Academic journal article Journal of Electronic Commerce Research

Mixing Business and Pleasure: Empirical Implications for Trust in Mobile Banking

Academic journal article Journal of Electronic Commerce Research

Mixing Business and Pleasure: Empirical Implications for Trust in Mobile Banking

Article excerpt


The development of mobile phones, together with the growing reach of internet, creates new commercial opportunities [Yu 2012], facilitates business/consumer transactions [Yang & Lee 2009] and enables the emergence of new technologies, which is the case of Mobile Banking (MB). A better understanding of MB adoption process has implications for customers and banks that offer this technology [Al-Jabri & Sohail 2012]. Perceived risk and trust are essential factors related to MB use and adoption.

Customers use MB through mobile devices, which confers ubiquitous characteristics to this technology. People perceive mobile devices as personal possessions [Hong & Tam 2006], so that these products and their mobile applications are present in the users' personal lives [Li et al. 2012]. As information technology (IT) users are also consumers [Holsapple & Wu 2007], mobile device users represent potential MB adopters. Thus, assuming that the values assigned to mobile devices will also play an important role in MB adoption is a natural consideration.

There are two types of value perspectives associated with products: utilitarian and hedonic [Dhar & Wetenbroch 2000; Holbrook & Hirshman 1982; Batra & Ahtola 1990; Chitturi et al. 2007; Chitturi et al. 2008]. The utilitarian perspective refers to an instrumental, functional, task-accomplishment and productivity-oriented value; the hedonic perspective refers to entertainment, fun and pleasure-oriented value [Crowley et al. 1992; Batra & Ahtola 1990; Babin et al. 1994; van der Heijden 2004; Kim & Hwang 2012; Al-Debei & Al-Lozi 2014].

Customers attribute a utilitarian value to some products, and a hedonic value to others [Crowley et al. 1992; Turel et al. 2010; Dhar & Wertenbroch 2000], but these attributes are not necessarily two ends of a unidimensional scale [Okada 2005]. Some products can be more utilitarian, others can be more hedonic, and still others can present both dimensions [Batra & Ahtola 1990; Voss et al. 2003]. Toothpaste, for example, may have a utilitarian (tooth decay prevention) and a hedonic value (good taste) [Batra & Ahtola 1990]. It is also important to highlight that customers' value and customers' satisfaction have a positive relationship [El Hedhli et al. 2016].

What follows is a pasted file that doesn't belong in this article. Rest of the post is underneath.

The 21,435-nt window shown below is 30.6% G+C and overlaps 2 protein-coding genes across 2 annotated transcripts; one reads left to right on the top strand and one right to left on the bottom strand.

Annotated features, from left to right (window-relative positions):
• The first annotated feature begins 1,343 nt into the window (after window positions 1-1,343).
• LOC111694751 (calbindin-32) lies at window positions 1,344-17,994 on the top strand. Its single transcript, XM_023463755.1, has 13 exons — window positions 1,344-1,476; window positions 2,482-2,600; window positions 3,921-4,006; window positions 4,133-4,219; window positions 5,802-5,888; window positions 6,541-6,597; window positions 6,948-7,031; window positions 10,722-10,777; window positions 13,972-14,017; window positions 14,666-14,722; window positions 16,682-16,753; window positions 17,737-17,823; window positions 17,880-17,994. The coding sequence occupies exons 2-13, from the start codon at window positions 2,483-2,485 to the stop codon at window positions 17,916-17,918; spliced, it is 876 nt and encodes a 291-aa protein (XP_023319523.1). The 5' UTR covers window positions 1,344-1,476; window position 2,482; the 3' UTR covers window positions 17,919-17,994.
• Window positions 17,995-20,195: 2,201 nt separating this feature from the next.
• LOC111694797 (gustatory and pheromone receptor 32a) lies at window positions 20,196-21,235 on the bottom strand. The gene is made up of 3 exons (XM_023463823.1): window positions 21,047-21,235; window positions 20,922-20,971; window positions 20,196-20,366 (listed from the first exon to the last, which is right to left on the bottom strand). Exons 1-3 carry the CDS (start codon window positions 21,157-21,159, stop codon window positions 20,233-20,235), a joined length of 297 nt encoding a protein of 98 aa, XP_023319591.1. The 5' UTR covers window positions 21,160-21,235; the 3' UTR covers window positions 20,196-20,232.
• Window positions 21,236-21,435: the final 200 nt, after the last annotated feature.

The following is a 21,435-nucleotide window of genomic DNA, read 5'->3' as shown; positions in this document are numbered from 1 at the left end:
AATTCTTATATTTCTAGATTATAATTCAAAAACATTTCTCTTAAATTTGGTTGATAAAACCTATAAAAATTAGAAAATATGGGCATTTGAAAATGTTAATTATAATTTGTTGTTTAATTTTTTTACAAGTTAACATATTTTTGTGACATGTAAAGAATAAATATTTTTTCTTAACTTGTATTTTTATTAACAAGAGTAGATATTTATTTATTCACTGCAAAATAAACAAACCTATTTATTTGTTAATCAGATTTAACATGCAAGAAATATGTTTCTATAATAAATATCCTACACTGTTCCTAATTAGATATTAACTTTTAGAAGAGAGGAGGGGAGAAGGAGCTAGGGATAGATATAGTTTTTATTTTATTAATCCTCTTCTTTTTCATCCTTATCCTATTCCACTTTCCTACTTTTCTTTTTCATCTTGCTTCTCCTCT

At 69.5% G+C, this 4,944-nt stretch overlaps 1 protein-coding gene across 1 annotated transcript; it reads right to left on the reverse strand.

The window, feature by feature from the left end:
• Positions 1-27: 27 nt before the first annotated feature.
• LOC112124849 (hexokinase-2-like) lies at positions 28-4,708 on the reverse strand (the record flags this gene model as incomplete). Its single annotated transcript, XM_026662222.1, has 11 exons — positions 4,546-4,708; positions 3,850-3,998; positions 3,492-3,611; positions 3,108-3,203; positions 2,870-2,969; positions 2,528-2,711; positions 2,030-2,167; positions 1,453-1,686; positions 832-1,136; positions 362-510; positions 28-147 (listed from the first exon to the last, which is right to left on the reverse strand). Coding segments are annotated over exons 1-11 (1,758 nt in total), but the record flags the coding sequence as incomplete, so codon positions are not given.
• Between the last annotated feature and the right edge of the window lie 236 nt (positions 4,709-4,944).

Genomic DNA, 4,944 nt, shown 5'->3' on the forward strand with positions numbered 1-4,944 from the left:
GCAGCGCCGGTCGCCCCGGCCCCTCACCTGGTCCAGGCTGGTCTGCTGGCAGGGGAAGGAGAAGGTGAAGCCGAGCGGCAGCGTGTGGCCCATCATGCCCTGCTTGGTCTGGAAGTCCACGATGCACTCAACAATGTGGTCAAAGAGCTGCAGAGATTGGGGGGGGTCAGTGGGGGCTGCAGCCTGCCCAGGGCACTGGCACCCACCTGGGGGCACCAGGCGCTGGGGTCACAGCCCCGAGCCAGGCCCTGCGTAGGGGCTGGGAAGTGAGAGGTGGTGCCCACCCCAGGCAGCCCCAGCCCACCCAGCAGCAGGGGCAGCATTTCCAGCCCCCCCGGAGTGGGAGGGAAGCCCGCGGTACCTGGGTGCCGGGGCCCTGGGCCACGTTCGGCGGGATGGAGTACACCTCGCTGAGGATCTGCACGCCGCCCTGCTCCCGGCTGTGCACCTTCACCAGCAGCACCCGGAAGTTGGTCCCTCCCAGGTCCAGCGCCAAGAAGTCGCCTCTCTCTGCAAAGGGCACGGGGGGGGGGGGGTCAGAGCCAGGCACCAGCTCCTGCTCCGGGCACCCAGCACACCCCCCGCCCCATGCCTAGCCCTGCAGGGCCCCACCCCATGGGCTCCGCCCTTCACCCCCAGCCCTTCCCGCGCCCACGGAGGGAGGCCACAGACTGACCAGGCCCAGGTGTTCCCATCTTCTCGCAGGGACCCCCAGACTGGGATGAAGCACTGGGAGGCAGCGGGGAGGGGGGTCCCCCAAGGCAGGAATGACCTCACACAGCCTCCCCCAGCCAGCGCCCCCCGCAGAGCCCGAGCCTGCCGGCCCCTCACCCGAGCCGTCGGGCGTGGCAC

Technology can present both hedonic (enjoyable) and utilitarian (useful) characteristics [Turel et al. 2010], and so can mobile devices [Hong & Tam 2006]. In this sense, these values are relevant in the study of mobile internet quality, mobile data services, mobile commerce, virtual health advisory services, online communication process, online shopping, and quality of websites [Overby & Lee 2006; Yang & Lee 2009; López & Ruiz 2011; Li et al. 2012; Kim & Han 2011; Kim & Hwang 2012; Al-Debei & Al-Lozi 2014; Etemad-Saj adi & Ghachem 2015; Li & Mao 2015]. Although MB seems to be more task-oriented than focused on applications for hedonic use, this technology can be influenced by both utilitarian and hedonic perspectives [O'Brien 2010; Li et al. 2012]. Furthermore, the results obtained by Botzenhardt et al. [2016], indicate that the components of design (form and function) are positively associated with satisfaction of mobile data services, in the context of mobile banking.

Previous research highlight that customers (and users) can attribute different values to products. These values are relevant to understand the use of such products and to know more details about the interaction between the users and those that offer the products. As presented before, based on hedonic/utilitarian we also can construct a panorama to study the adoption of contemporary technologies, especially because individuals usually need to rely on a device to access these technologies.

Besides the close relationship between trust in MB and utilitarian/hedonic values of mobile devices, to the extent of our knowledge, this relationship has not been empirically studied so far. …

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